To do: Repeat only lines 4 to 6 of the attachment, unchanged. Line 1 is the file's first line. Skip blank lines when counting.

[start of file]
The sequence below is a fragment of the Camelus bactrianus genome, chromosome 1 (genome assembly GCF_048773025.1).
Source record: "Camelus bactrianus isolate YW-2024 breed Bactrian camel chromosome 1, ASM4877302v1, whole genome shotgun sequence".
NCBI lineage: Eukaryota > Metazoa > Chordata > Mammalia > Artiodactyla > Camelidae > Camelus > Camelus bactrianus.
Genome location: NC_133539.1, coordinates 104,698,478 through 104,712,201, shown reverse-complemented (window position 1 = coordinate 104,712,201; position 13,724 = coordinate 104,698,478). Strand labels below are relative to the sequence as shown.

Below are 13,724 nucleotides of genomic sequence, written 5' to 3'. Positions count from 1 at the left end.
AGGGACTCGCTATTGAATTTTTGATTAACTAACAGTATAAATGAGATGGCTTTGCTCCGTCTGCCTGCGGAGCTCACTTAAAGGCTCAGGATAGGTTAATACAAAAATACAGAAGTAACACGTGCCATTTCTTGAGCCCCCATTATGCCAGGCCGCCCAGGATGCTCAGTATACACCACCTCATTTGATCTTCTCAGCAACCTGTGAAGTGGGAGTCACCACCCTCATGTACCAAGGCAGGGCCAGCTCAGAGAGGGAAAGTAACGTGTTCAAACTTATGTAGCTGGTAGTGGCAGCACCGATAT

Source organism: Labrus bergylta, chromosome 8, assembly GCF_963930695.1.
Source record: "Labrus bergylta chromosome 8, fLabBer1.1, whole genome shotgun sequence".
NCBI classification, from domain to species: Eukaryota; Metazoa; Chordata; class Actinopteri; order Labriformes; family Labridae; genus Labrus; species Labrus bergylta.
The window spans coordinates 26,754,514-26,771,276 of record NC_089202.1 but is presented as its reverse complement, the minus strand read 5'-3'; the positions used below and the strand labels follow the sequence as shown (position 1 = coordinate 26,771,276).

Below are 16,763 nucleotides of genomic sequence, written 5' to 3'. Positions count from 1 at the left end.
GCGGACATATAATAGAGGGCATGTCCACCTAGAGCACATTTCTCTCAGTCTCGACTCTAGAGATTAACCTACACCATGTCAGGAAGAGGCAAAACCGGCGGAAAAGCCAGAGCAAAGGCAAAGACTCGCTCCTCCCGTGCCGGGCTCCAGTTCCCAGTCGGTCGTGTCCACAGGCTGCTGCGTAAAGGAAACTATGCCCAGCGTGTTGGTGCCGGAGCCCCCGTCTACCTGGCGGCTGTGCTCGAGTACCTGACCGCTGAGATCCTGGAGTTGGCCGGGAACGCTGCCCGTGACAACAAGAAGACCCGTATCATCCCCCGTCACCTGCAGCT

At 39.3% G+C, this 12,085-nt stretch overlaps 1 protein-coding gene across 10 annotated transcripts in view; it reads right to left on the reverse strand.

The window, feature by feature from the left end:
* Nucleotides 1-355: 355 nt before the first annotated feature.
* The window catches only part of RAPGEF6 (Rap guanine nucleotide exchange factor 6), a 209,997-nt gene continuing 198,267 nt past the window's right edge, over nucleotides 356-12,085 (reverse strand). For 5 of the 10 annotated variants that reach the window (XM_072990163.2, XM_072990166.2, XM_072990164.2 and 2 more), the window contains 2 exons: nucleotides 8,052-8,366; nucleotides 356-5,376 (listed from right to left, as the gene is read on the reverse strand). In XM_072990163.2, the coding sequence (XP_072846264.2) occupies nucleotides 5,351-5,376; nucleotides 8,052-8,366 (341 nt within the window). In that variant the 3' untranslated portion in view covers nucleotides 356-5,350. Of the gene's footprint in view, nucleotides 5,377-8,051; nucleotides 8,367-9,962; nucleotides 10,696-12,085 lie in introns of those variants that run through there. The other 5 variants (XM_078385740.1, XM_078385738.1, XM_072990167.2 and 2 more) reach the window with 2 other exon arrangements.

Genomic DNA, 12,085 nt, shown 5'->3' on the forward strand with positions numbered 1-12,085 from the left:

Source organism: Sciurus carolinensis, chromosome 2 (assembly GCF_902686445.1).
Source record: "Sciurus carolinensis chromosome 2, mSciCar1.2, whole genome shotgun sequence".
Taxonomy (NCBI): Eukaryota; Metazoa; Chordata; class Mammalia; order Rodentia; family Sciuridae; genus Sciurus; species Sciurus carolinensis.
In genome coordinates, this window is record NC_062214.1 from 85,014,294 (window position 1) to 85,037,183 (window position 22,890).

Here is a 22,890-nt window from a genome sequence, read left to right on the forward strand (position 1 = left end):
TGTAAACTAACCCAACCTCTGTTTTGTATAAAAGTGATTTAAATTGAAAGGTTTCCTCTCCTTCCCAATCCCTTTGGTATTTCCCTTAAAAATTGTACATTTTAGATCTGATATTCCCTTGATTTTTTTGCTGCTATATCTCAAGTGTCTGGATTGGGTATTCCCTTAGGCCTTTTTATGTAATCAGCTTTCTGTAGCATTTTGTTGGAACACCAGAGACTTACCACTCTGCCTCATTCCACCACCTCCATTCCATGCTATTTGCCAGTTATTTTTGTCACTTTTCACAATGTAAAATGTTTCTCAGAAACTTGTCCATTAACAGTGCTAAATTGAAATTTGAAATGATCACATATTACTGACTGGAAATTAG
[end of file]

Genome location: NC_133539.1, coordinates 104,698,478 through 104,712,201, shown reverse-complemented (window position 1 = coordinate 104,712,201; position 13,724 = coordinate 104,698,478). Strand labels below are relative to the sequence as shown.

Below are 13,724 nucleotides of genomic sequence, written 5' to 3'. Positions count from 1 at the left end.
AGGGACTCGCTATTGAATTTTTGATTAACTAACAGTATAAATGAGATGGCTTTGCTCCGTCTGCCTGCGGAGCTCACTTAAAGGCTCAGGATAGGTTAATACAAAAATACAGAAGTAACACGTGCCATTTCTTGAGCCCCCATTATGCCAGGCCGCCCAGGATGCTCAGTATACACCACCTCATTTGATCTTCTCAGCAACCTGTGAAGTGGGAGTCACCACCCTCATGTACCAAGGCAGGGCCAGCTCAGAGAGGGAAAGTAACGTGTTCAAACTTATGTAGCTGGTAGTGGCAGCACCGATAT